This mechanism would be highly legitimate as it would finance projects which are useful for society while reducing the wealth of the richest and simultaneously increasing the poorer classes’ revenues.
The opposite happens: governments and local authorities mostly borrow to finance illegitimate policies such as:
- armaments expenses;
- white elephants;
- nuclear plants;
- public-private partnerships;
- repayment of former illegitimate debts;
- bailing out banks.
Public debt is thus used to finance illegitimate expenses. The way repayment of the debt is financed is illegitimate too: big companies and the richer households pay little or no taxes. Those on limited incomes have to tighten their belts to repay the debt. In the name of debt repayment, the state implements budget cuts in the social services, thus impacting the poor. Private banks grant loans to governments at profitable rates for themselves while they borrow at a very low rate from the central bank as is the case in the Eurozone or in Japan.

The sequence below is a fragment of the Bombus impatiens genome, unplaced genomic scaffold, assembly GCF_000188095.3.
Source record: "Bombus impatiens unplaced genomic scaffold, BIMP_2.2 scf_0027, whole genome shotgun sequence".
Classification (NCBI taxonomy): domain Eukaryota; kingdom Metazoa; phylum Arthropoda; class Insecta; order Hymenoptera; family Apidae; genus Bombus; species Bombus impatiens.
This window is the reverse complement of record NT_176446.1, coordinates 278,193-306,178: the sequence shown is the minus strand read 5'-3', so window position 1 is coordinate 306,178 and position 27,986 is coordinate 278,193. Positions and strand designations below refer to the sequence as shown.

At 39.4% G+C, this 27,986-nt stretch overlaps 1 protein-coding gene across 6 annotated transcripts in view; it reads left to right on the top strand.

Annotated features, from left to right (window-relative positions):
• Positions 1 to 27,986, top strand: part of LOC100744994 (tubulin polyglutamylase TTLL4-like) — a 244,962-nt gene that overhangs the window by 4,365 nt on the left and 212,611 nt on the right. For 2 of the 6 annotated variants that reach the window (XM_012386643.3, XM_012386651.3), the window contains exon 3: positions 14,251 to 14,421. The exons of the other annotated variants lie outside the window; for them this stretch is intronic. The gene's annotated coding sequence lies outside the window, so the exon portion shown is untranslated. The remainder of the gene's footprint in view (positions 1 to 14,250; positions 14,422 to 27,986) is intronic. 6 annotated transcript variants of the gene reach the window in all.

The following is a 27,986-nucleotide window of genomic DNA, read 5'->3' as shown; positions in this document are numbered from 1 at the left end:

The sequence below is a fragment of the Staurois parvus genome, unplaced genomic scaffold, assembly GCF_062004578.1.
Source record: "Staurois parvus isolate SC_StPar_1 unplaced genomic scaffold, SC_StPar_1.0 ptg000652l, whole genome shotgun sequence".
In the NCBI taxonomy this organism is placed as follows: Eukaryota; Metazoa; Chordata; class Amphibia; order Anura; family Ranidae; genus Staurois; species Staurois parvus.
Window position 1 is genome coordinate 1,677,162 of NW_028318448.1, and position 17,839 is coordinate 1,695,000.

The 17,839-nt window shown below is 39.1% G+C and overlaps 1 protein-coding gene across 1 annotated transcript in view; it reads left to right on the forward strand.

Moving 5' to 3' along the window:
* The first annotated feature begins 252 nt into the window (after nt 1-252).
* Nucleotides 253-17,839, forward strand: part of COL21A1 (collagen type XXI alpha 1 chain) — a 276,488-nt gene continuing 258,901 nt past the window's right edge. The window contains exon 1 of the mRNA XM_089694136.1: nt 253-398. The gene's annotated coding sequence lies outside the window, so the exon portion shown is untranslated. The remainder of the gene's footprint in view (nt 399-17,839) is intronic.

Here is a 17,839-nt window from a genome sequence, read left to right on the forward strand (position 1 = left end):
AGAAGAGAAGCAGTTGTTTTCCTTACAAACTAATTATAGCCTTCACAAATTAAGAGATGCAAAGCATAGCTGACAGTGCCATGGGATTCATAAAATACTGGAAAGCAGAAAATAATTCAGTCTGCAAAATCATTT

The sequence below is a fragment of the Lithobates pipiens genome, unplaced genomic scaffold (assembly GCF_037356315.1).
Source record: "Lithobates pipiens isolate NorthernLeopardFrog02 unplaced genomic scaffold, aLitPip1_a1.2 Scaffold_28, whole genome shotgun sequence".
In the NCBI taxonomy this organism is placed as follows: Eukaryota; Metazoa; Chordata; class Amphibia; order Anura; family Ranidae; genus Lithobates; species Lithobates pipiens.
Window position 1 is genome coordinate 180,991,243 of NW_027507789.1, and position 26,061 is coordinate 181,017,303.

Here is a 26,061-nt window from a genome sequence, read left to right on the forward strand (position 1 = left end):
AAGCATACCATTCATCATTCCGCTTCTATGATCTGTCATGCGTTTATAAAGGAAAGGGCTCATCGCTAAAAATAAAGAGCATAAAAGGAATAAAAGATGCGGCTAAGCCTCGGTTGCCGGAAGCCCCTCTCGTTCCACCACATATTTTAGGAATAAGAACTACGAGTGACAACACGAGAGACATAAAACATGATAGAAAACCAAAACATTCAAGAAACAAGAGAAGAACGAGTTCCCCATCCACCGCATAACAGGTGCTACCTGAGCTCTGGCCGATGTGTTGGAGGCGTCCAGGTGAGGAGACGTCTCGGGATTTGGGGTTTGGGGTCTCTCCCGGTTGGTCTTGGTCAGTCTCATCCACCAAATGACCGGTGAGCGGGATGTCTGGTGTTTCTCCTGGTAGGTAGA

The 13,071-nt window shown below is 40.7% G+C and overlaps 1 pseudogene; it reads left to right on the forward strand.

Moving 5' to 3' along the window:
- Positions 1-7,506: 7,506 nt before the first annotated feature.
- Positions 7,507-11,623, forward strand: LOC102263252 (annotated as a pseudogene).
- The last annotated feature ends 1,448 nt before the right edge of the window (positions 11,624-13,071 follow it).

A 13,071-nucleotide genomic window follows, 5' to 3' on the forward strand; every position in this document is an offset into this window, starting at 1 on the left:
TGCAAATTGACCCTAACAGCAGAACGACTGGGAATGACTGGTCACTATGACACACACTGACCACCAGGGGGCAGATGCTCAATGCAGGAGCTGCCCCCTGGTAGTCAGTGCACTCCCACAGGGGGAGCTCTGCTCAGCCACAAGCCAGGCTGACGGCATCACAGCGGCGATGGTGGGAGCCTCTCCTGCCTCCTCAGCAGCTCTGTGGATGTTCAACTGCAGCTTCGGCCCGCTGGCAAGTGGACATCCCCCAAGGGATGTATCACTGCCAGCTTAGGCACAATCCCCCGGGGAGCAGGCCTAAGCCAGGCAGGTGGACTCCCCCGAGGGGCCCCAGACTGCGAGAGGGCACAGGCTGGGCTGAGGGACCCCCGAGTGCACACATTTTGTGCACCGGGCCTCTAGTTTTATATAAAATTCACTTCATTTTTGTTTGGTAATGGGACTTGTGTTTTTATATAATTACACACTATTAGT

We can draw a straightforward conclusion: it is time to end the system of illegitimate public and private debt.
The CADTM is radically committed to fighting at local and international level with social movements and citizens toward the repudiation of illegitimate debts, whether public or private.
If public authorities with popular support wish to get involved, the CADTM is available and ready to help, for instance in the organization of citizens’ audits, as happened in Ecuador in 2007-2008, Paraguay in 2008 and Greece in 2015.
Eric Toussaint is a historian and political scientist who completed his Ph.D. at the universities of Paris VIII and Liège, is the spokesperson of the CADTM International, and sits on the Scientific Council of ATTAC France.
He is the author of Bankocracy (2015); The Life and Crimes of an Exemplary Man (2014); Glance in the Rear View Mirror. Neoliberal Ideology From its Origins to the Present, Haymarket books, Chicago, 2012 (see here), etc.
See his bibliography: https://en.wikipedia.org/wiki/%C3%89ric_Toussaint.
Featured image is from Flickr.